Zesco in the recent months approached ERB proposing an upward tariff adjustment of 36% justifying this as a way of attracting investment and improving service delivery.
However, Consumer Unity and Trust Society (CUTS)-International is dismayed by this increase as 25.60% is very high and will have multiplier effects on the economy.
(CUTS)-International-Lusaka Acting Centre Coordinator, Patrick Chengo says, the tariff hike is not consumerate to consumer’s disposable income hence making the service more expensive and unaffordable to some consumers. “This is just at the backdrop of the fuel increments a few months ago. This hike will make the cost of doing business in Zambia high and might in the long run make the country struggle in achieving its economic diversification strategy,” he said.
“The cost of production among businesses will increase, and this will have adverse effects on pricing of many products. Therefore any hikes in electricity tariffs increases the cost base of any organisation or business and this mostly compels them to also start factoring their pricing structures. Given Zesco’s monopolistic position (state), its time the company came up with an effective internal tariff adjustment model that will support economic growth and development with consumer interests at the apex of all this, “ he added. “The tariff hike which is 3 times above inflation rate seems to build policy inconsistencies especially at the time when the country has been trying to develop and revamp the economy. Much effects arising from this will be felt by the house hold consumers who are already spending more than what they can afford on basic needs”.
Mr Chengo further has further urged the regulatory authority and Zesco to be considerate when structuring such kind of adjustments especially for energy as it is a key driver of any economic activity.
And CUTS-International, Executive Board Chairperson Ambassador Love Mtesa has stated that the purposeful and simultaneous increase on energy tariffs in the past seven months will have inflationary effects especially the single digit inflation that the country is boasting of today.
“the positive effects that have been seen from the fall in inflation from about ten percent to a single digit during the past few months will not be of any effect. It is like taking two steps forward and then suddenly five steps backwards. Already we have seen that cement which was falling and even started retailing at K52, 000 has suddenly risen to K55, 000 and it might even go up again,”he said.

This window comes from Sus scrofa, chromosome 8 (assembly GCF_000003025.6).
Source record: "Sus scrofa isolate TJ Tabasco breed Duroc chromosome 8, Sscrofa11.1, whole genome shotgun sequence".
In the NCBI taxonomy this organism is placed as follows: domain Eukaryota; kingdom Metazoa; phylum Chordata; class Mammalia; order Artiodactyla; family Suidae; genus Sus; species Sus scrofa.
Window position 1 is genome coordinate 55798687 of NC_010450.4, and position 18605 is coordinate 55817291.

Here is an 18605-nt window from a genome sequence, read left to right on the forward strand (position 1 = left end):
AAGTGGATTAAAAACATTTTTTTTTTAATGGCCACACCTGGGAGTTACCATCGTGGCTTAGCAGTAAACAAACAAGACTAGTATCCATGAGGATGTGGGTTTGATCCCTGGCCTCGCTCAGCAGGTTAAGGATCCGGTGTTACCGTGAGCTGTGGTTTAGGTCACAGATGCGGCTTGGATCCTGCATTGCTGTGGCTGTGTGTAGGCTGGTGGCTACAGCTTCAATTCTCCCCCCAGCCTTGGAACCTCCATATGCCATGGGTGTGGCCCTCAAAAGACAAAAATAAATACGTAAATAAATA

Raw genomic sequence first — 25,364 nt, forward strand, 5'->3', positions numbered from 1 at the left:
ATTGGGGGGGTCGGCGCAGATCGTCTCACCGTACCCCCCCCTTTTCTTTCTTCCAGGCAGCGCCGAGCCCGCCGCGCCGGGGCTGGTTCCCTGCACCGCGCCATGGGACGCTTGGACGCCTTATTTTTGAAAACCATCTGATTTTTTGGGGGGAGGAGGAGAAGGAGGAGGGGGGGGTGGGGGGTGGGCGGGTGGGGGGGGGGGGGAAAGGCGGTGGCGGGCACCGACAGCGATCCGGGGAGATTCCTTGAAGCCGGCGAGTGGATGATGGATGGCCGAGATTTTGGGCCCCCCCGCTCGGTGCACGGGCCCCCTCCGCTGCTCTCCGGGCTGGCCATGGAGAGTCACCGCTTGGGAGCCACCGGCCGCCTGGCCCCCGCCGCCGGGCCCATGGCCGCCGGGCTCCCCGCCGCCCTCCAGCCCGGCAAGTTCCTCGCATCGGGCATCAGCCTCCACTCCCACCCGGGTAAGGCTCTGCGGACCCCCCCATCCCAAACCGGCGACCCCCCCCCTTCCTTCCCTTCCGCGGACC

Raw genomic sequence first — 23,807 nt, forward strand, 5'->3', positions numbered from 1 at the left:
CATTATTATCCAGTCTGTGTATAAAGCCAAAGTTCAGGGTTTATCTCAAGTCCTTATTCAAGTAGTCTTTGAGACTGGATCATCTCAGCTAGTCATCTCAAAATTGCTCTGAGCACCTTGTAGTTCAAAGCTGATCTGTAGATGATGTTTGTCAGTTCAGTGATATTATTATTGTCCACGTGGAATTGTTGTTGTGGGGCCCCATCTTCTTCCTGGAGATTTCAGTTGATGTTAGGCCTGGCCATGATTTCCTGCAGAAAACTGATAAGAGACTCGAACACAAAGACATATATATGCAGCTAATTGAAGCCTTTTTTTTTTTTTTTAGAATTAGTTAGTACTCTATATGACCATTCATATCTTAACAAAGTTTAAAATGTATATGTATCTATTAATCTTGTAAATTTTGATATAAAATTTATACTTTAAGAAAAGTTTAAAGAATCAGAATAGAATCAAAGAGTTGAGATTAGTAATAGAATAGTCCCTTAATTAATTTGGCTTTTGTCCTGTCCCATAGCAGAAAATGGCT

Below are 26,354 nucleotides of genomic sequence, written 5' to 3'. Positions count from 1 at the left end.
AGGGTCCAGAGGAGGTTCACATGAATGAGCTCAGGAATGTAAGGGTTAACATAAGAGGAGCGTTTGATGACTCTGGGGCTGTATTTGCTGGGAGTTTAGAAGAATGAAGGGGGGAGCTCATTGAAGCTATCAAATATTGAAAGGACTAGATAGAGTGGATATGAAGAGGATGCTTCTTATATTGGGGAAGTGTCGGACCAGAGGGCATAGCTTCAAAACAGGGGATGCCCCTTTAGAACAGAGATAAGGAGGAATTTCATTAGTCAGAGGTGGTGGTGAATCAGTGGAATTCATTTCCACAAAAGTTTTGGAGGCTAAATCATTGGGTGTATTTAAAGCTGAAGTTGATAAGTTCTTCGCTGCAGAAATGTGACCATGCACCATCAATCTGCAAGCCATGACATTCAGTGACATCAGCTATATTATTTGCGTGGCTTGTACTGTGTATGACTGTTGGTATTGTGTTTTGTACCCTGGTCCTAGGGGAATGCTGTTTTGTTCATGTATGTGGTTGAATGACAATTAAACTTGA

Ambassador Mtesa has also expressed great reservations on whether Zesco will improve its service delivery even after being offered the 25.60 % tariff hike owing to the fact that every time the utility company is authorised by ERB to increase tariffs, there is less improvements in the service delivery. “This can be attested from the continued load shadings in most places across the country even after being authorised to hike tariffs last year. “CUTS would like to urge Zesco to also consider cutting personnel (staff) cost which are very high at 51%. This needs to be done immediately in order to make the utility efficient, “ he said.
Ambassador Mtesa has further urged Zesco not to only rely on tariffs to finance projects but the utility company should also consider generating money funds from alternative like the Lusaka Stock Exchange (LuSe). He said there are a number of companies that have greatly benefited from listing their companies on the stock markets and sighted Lafarge and Copperbelt Energy Corporation (CEC) as some them.
“Zesco should learn from the Copperbelt Energy Corporation (CEC) which has listed on the stock exchange. As of 2008 CEC raised about K 110 billion kwacha when it floated about 250 shares to the public, “he said.
“Currently, more funds are being contributed to the EIF Trust Fund and the Kingdom of Saudi Arabia on 3 February 2010, through its Saudi Fund for Development, contributed USD 3 million which totalled to just over USD 90 million of the overall funds. This should be an eye opener for Zambia,” he said.